Although it's been well-covered in other blogs, I would be remiss not to mention the workshop for women in theory of computer science being organized at Princeton.
I'm always torn when I hear about such things. I think it's a very good and important idea, but at the same time, I look forward to the day when such workshops won't be necessary (and wonder why we're not there yet).
I do think that peer support is key to getting women into computer science, and having them stay. Some years ago at Harvard we were fortunate to have a group of four very mathematically talented undergraduate women, all of whom apparently had at least met each other in high school, come through the computer science ranks. It was clear that the "group dynamic" of being able to work together and talk with each other was very helpful to them. Three of the four went to graduate school in computer science; two are/have finished (in theory), one switched over to economics. While I have seen many strong women undergraduates come through Harvard, I haven't seen a group quite like this one, and I wish I saw more.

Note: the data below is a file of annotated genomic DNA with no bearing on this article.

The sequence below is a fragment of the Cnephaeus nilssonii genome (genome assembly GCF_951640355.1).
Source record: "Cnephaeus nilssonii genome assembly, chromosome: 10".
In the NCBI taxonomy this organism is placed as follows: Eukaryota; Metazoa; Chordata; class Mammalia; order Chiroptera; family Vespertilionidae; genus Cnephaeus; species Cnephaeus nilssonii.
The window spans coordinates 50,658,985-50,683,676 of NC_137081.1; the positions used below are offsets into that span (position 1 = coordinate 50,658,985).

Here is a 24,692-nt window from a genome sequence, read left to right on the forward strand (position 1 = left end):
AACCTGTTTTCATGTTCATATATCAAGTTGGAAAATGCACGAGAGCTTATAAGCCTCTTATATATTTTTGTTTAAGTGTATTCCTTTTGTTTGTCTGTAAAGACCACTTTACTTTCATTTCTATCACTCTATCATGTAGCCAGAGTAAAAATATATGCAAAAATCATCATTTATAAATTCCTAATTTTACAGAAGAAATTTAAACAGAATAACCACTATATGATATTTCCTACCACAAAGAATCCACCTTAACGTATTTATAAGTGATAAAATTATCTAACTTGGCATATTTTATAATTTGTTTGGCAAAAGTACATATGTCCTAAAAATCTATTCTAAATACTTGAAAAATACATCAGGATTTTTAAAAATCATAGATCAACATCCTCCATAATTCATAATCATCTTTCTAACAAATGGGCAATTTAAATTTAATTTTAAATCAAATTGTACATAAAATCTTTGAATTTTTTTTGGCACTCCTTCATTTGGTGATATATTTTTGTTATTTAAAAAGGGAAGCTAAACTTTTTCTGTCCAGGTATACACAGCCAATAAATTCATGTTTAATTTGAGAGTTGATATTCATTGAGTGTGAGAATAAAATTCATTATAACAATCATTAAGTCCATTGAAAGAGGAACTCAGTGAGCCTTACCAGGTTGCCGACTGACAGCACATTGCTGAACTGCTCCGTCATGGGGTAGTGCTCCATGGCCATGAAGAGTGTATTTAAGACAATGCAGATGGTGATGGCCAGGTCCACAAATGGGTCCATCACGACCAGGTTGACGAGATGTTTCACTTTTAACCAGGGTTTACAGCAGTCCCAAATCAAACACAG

Of course, it also helps to have successful role models, so I suppose now is an apropos time to belatedly congratulate Susanne Albers for winning the Leibniz Prize. I had the great fortune to start working with Susanne while I was a graduate student at Berkeley and she was a postdoc at ICSI. It was a great experience for me, as at the time, I was still figuring out how this whole research thing worked; I learned a lot working with her. I'm thrilled she's getting this outstanding prize and the corresponding recognition for her body of work.